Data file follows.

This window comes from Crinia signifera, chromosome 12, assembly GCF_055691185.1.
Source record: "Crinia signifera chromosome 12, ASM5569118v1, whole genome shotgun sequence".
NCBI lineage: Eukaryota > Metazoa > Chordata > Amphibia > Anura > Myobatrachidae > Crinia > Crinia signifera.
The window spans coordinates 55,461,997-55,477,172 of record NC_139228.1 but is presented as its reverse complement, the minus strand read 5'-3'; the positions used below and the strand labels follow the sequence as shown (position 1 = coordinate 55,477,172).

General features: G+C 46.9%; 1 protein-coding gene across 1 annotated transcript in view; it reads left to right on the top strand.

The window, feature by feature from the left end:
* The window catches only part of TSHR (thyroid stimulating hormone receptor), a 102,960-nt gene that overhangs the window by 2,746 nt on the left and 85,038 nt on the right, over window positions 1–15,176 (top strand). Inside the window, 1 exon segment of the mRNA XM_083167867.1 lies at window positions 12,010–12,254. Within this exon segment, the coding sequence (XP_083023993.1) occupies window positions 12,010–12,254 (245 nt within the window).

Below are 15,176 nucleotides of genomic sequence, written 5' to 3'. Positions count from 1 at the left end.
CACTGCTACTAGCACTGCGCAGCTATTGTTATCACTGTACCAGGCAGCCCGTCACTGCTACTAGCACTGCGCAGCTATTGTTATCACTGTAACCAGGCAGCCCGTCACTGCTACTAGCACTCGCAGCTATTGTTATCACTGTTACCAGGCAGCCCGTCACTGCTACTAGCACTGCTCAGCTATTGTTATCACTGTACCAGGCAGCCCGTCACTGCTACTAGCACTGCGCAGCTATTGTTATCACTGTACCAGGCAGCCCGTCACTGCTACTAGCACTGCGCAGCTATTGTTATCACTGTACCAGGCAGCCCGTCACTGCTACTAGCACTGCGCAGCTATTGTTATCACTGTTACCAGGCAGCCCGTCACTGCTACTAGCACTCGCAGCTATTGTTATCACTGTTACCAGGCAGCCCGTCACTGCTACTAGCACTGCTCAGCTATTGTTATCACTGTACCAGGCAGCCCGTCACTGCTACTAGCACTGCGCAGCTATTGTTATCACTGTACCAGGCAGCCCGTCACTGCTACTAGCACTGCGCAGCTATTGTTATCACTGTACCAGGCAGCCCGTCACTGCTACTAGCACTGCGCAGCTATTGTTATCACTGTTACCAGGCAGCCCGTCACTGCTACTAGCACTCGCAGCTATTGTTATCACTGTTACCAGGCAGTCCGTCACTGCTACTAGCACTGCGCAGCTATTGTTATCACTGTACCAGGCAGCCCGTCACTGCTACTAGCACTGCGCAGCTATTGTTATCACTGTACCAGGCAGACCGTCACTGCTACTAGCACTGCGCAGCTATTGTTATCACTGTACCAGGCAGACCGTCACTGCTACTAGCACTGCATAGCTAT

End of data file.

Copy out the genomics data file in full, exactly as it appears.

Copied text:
This window comes from Crinia signifera, chromosome 12, assembly GCF_055691185.1.
Source record: "Crinia signifera chromosome 12, ASM5569118v1, whole genome shotgun sequence".
NCBI lineage: Eukaryota > Metazoa > Chordata > Amphibia > Anura > Myobatrachidae > Crinia > Crinia signifera.
The window spans coordinates 55,461,997-55,477,172 of record NC_139228.1 but is presented as its reverse complement, the minus strand read 5'-3'; the positions used below and the strand labels follow the sequence as shown (position 1 = coordinate 55,477,172).

General features: G+C 46.9%; 1 protein-coding gene across 1 annotated transcript in view; it reads left to right on the top strand.

The window, feature by feature from the left end:
* The window catches only part of TSHR (thyroid stimulating hormone receptor), a 102,960-nt gene that overhangs the window by 2,746 nt on the left and 85,038 nt on the right, over window positions 1–15,176 (top strand). Inside the window, 1 exon segment of the mRNA XM_083167867.1 lies at window positions 12,010–12,254. Within this exon segment, the coding sequence (XP_083023993.1) occupies window positions 12,010–12,254 (245 nt within the window).

Below are 15,176 nucleotides of genomic sequence, written 5' to 3'. Positions count from 1 at the left end.
CACTGCTACTAGCACTGCGCAGCTATTGTTATCACTGTACCAGGCAGCCCGTCACTGCTACTAGCACTGCGCAGCTATTGTTATCACTGTAACCAGGCAGCCCGTCACTGCTACTAGCACTCGCAGCTATTGTTATCACTGTTACCAGGCAGCCCGTCACTGCTACTAGCACTGCTCAGCTATTGTTATCACTGTACCAGGCAGCCCGTCACTGCTACTAGCACTGCGCAGCTATTGTTATCACTGTACCAGGCAGCCCGTCACTGCTACTAGCACTGCGCAGCTATTGTTATCACTGTACCAGGCAGCCCGTCACTGCTACTAGCACTGCGCAGCTATTGTTATCACTGTTACCAGGCAGCCCGTCACTGCTACTAGCACTCGCAGCTATTGTTATCACTGTTACCAGGCAGCCCGTCACTGCTACTAGCACTGCTCAGCTATTGTTATCACTGTACCAGGCAGCCCGTCACTGCTACTAGCACTGCGCAGCTATTGTTATCACTGTACCAGGCAGCCCGTCACTGCTACTAGCACTGCGCAGCTATTGTTATCACTGTACCAGGCAGCCCGTCACTGCTACTAGCACTGCGCAGCTATTGTTATCACTGTTACCAGGCAGCCCGTCACTGCTACTAGCACTCGCAGCTATTGTTATCACTGTTACCAGGCAGTCCGTCACTGCTACTAGCACTGCGCAGCTATTGTTATCACTGTACCAGGCAGCCCGTCACTGCTACTAGCACTGCGCAGCTATTGTTATCACTGTACCAGGCAGACCGTCACTGCTACTAGCACTGCGCAGCTATTGTTATCACTGTACCAGGCAGACCGTCACTGCTACTAGCACTGCATAGCTAT